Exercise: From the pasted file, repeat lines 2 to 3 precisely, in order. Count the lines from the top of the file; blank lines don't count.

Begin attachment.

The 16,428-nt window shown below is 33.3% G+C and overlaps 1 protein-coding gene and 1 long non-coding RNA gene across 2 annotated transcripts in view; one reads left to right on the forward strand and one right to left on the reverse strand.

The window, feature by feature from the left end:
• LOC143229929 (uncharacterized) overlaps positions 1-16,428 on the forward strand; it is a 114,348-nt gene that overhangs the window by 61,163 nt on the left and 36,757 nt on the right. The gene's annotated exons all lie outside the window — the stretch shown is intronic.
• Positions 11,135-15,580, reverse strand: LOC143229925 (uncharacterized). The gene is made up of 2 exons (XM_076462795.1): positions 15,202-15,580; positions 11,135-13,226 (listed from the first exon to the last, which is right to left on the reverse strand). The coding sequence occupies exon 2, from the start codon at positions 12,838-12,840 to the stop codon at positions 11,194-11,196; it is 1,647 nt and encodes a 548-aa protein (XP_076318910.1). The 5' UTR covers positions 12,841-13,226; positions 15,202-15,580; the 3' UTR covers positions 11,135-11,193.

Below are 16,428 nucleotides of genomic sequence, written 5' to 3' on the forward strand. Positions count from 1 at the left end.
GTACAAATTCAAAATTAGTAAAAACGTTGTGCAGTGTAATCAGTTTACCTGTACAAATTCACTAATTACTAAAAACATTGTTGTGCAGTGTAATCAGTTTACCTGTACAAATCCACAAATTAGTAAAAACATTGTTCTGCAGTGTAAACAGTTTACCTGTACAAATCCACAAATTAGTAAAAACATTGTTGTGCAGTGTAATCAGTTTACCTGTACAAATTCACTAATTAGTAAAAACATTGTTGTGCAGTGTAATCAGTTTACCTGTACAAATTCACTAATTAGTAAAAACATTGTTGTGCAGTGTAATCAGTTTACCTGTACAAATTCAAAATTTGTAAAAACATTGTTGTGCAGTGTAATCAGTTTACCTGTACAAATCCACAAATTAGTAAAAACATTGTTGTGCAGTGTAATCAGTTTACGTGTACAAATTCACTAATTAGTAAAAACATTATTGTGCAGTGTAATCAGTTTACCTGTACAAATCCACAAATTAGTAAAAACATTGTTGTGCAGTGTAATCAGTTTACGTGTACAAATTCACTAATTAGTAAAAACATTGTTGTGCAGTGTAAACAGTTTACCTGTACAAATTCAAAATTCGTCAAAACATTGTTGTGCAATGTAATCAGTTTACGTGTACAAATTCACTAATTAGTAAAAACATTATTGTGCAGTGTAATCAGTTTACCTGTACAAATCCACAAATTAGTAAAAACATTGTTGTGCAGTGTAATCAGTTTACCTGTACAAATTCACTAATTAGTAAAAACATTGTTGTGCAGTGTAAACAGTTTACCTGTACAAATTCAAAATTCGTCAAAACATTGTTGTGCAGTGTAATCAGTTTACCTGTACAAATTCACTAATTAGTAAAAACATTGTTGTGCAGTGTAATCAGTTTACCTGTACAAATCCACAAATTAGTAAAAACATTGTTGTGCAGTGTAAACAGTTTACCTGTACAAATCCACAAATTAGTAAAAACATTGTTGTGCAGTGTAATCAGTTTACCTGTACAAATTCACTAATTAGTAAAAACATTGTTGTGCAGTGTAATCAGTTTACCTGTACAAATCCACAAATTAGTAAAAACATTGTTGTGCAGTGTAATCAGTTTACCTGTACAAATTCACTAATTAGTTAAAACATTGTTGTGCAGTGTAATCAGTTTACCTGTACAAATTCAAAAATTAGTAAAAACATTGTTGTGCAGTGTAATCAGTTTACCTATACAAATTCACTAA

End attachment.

The window, feature by feature from the left end:
• LOC143229929 (uncharacterized) overlaps positions 1-16,428 on the forward strand; it is a 114,348-nt gene that overhangs the window by 61,163 nt on the left and 36,757 nt on the right. The gene's annotated exons all lie outside the window — the stretch shown is intronic.